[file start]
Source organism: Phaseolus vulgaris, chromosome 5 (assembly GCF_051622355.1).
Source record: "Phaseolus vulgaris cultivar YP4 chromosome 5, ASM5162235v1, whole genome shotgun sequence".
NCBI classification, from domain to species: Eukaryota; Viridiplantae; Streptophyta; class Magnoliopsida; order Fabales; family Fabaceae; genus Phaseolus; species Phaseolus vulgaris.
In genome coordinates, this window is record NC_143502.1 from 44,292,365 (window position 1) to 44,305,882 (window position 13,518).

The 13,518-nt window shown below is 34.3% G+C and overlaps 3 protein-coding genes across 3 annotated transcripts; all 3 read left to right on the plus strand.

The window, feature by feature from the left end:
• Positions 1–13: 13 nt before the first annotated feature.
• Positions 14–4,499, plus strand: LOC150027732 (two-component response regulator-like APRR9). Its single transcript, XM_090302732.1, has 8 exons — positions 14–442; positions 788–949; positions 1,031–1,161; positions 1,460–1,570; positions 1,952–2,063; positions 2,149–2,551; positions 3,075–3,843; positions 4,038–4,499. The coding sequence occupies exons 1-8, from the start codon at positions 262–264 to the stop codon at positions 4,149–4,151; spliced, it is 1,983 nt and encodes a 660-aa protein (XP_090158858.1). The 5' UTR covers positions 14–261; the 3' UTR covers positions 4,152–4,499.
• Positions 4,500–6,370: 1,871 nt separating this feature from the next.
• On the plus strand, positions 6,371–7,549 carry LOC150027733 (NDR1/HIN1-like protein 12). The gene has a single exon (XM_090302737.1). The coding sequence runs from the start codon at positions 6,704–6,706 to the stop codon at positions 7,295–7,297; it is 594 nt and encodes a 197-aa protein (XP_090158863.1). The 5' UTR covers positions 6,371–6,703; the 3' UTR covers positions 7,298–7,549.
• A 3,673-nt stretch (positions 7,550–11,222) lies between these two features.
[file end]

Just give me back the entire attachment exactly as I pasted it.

Source organism: Phaseolus vulgaris, chromosome 5 (assembly GCF_051622355.1).
Source record: "Phaseolus vulgaris cultivar YP4 chromosome 5, ASM5162235v1, whole genome shotgun sequence".
NCBI classification, from domain to species: Eukaryota; Viridiplantae; Streptophyta; class Magnoliopsida; order Fabales; family Fabaceae; genus Phaseolus; species Phaseolus vulgaris.
In genome coordinates, this window is record NC_143502.1 from 44,292,365 (window position 1) to 44,305,882 (window position 13,518).

The 13,518-nt window shown below is 34.3% G+C and overlaps 3 protein-coding genes across 3 annotated transcripts; all 3 read left to right on the plus strand.

The window, feature by feature from the left end:
• Positions 1–13: 13 nt before the first annotated feature.
• Positions 14–4,499, plus strand: LOC150027732 (two-component response regulator-like APRR9). Its single transcript, XM_090302732.1, has 8 exons — positions 14–442; positions 788–949; positions 1,031–1,161; positions 1,460–1,570; positions 1,952–2,063; positions 2,149–2,551; positions 3,075–3,843; positions 4,038–4,499. The coding sequence occupies exons 1-8, from the start codon at positions 262–264 to the stop codon at positions 4,149–4,151; spliced, it is 1,983 nt and encodes a 660-aa protein (XP_090158858.1). The 5' UTR covers positions 14–261; the 3' UTR covers positions 4,152–4,499.
• Positions 4,500–6,370: 1,871 nt separating this feature from the next.
• On the plus strand, positions 6,371–7,549 carry LOC150027733 (NDR1/HIN1-like protein 12). The gene has a single exon (XM_090302737.1). The coding sequence runs from the start codon at positions 6,704–6,706 to the stop codon at positions 7,295–7,297; it is 594 nt and encodes a 197-aa protein (XP_090158863.1). The 5' UTR covers positions 6,371–6,703; the 3' UTR covers positions 7,298–7,549.
• A 3,673-nt stretch (positions 7,550–11,222) lies between these two features.